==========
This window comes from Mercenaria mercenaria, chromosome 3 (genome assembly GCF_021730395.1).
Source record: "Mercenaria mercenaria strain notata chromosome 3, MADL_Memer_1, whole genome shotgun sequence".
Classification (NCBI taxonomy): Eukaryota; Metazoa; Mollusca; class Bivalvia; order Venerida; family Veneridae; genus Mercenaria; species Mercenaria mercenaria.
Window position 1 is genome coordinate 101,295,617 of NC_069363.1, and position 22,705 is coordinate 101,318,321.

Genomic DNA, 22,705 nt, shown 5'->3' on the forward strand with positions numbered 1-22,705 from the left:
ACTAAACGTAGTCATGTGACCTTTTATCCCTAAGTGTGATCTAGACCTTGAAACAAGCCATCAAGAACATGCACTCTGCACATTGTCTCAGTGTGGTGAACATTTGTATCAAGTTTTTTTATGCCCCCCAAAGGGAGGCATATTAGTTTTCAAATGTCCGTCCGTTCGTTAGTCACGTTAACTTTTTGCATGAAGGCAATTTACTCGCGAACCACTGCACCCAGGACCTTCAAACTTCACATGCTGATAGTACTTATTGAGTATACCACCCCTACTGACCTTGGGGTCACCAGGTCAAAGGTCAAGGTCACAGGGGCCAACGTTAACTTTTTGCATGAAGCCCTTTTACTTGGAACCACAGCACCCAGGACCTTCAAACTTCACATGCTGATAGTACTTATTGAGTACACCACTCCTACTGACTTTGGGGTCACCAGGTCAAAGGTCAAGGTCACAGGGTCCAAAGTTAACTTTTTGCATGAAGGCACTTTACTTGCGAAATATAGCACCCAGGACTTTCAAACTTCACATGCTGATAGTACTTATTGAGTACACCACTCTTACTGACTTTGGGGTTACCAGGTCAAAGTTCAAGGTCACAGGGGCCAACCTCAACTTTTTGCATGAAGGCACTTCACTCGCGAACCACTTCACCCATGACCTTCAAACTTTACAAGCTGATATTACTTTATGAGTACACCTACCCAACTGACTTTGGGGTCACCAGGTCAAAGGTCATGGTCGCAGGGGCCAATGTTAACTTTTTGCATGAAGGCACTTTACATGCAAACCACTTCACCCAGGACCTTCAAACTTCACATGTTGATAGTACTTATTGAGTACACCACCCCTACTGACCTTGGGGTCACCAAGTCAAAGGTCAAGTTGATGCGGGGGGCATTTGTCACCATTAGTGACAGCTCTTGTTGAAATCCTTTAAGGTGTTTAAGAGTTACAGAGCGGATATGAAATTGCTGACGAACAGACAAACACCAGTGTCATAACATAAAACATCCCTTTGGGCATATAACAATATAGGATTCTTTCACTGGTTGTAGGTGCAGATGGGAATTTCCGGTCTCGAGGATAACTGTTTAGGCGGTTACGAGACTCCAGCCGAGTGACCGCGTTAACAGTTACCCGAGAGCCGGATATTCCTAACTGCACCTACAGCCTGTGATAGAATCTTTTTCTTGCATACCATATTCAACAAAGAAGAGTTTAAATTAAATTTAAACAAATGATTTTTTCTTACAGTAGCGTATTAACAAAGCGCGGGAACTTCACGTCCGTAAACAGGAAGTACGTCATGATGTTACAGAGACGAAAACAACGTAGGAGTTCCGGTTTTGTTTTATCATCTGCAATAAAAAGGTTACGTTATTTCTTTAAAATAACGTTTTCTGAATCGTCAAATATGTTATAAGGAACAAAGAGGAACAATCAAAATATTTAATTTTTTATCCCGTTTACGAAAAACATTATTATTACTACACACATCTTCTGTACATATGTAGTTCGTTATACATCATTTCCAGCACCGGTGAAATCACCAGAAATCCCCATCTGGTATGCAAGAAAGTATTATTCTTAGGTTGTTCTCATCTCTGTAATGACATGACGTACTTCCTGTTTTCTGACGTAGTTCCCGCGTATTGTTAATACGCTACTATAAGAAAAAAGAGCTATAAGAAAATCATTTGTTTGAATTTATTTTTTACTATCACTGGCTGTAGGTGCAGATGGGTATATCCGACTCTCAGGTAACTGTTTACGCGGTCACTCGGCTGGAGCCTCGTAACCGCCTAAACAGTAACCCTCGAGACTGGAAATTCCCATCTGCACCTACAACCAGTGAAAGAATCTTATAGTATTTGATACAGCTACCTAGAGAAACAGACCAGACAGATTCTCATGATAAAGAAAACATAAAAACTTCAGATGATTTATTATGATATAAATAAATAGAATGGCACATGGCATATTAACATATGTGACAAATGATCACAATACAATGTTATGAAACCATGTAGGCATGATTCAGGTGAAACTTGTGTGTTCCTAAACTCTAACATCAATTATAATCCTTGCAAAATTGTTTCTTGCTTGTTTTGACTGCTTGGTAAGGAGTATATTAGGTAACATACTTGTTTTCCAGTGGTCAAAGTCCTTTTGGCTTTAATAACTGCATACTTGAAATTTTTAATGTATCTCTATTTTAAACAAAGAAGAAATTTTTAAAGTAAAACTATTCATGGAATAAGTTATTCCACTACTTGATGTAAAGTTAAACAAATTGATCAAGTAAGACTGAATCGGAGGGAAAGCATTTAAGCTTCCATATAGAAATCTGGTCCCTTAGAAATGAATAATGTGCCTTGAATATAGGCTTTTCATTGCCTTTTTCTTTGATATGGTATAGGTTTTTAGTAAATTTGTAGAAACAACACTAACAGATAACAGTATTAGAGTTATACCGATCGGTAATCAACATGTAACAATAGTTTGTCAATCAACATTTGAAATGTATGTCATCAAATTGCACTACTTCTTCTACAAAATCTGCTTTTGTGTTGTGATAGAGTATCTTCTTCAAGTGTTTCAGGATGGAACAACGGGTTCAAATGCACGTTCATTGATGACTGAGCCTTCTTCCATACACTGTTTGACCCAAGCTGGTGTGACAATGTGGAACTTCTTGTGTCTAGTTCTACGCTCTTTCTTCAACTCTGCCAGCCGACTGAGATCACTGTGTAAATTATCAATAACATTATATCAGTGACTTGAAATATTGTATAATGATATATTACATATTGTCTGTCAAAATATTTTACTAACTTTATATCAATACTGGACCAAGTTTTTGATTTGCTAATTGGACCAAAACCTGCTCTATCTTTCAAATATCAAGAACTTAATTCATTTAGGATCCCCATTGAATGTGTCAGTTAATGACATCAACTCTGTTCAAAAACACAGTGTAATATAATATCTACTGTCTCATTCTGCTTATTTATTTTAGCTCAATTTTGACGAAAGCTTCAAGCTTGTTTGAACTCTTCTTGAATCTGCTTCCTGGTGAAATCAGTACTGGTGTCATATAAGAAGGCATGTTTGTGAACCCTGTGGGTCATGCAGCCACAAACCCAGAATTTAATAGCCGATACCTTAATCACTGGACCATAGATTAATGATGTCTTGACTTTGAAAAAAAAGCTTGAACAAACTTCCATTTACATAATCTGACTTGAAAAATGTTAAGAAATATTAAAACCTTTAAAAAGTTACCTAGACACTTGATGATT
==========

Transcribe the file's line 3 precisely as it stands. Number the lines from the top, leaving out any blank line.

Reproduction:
Classification (NCBI taxonomy): Eukaryota; Metazoa; Mollusca; class Bivalvia; order Venerida; family Veneridae; genus Mercenaria; species Mercenaria mercenaria.